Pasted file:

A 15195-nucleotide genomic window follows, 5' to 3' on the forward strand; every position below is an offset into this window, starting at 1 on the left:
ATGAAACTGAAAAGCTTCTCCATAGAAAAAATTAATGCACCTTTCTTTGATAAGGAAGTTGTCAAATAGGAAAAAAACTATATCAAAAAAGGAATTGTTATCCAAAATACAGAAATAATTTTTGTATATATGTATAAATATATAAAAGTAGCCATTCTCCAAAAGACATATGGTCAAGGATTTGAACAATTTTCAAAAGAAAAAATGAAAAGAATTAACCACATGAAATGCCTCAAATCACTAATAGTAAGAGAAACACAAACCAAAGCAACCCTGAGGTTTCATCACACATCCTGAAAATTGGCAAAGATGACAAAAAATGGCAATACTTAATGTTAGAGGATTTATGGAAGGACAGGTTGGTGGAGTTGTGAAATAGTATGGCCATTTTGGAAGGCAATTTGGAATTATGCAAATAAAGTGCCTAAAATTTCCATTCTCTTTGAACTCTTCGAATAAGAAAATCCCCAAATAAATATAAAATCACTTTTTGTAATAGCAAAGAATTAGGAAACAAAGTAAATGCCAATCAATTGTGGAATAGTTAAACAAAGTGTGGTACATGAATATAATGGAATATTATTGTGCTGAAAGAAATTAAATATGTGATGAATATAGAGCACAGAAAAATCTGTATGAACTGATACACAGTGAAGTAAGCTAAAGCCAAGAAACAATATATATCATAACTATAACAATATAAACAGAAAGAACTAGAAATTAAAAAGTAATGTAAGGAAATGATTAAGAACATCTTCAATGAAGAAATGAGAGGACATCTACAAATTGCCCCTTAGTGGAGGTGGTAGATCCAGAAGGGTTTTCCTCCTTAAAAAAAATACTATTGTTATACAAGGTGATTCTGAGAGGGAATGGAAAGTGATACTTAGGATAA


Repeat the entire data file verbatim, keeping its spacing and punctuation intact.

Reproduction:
A 15195-nucleotide genomic window follows, 5' to 3' on the forward strand; every position below is an offset into this window, starting at 1 on the left:
ATGAAACTGAAAAGCTTCTCCATAGAAAAAATTAATGCACCTTTCTTTGATAAGGAAGTTGTCAAATAGGAAAAAAACTATATCAAAAAAGGAATTGTTATCCAAAATACAGAAATAATTTTTGTATATATGTATAAATATATAAAAGTAGCCATTCTCCAAAAGACATATGGTCAAGGATTTGAACAATTTTCAAAAGAAAAAATGAAAAGAATTAACCACATGAAATGCCTCAAATCACTAATAGTAAGAGAAACACAAACCAAAGCAACCCTGAGGTTTCATCACACATCCTGAAAATTGGCAAAGATGACAAAAAATGGCAATACTTAATGTTAGAGGATTTATGGAAGGACAGGTTGGTGGAGTTGTGAAATAGTATGGCCATTTTGGAAGGCAATTTGGAATTATGCAAATAAAGTGCCTAAAATTTCCATTCTCTTTGAACTCTTCGAATAAGAAAATCCCCAAATAAATATAAAATCACTTTTTGTAATAGCAAAGAATTAGGAAACAAAGTAAATGCCAATCAATTGTGGAATAGTTAAACAAAGTGTGGTACATGAATATAATGGAATATTATTGTGCTGAAAGAAATTAAATATGTGATGAATATAGAGCACAGAAAAATCTGTATGAACTGATACACAGTGAAGTAAGCTAAAGCCAAGAAACAATATATATCATAACTATAACAATATAAACAGAAAGAACTAGAAATTAAAAAGTAATGTAAGGAAATGATTAAGAACATCTTCAATGAAGAAATGAGAGGACATCTACAAATTGCCCCTTAGTGGAGGTGGTAGATCCAGAAGGGTTTTCCTCCTTAAAAAAAATACTATTGTTATACAAGGTGATTCTGAGAGGGAATGGAAAGTGATACTTAGGATAA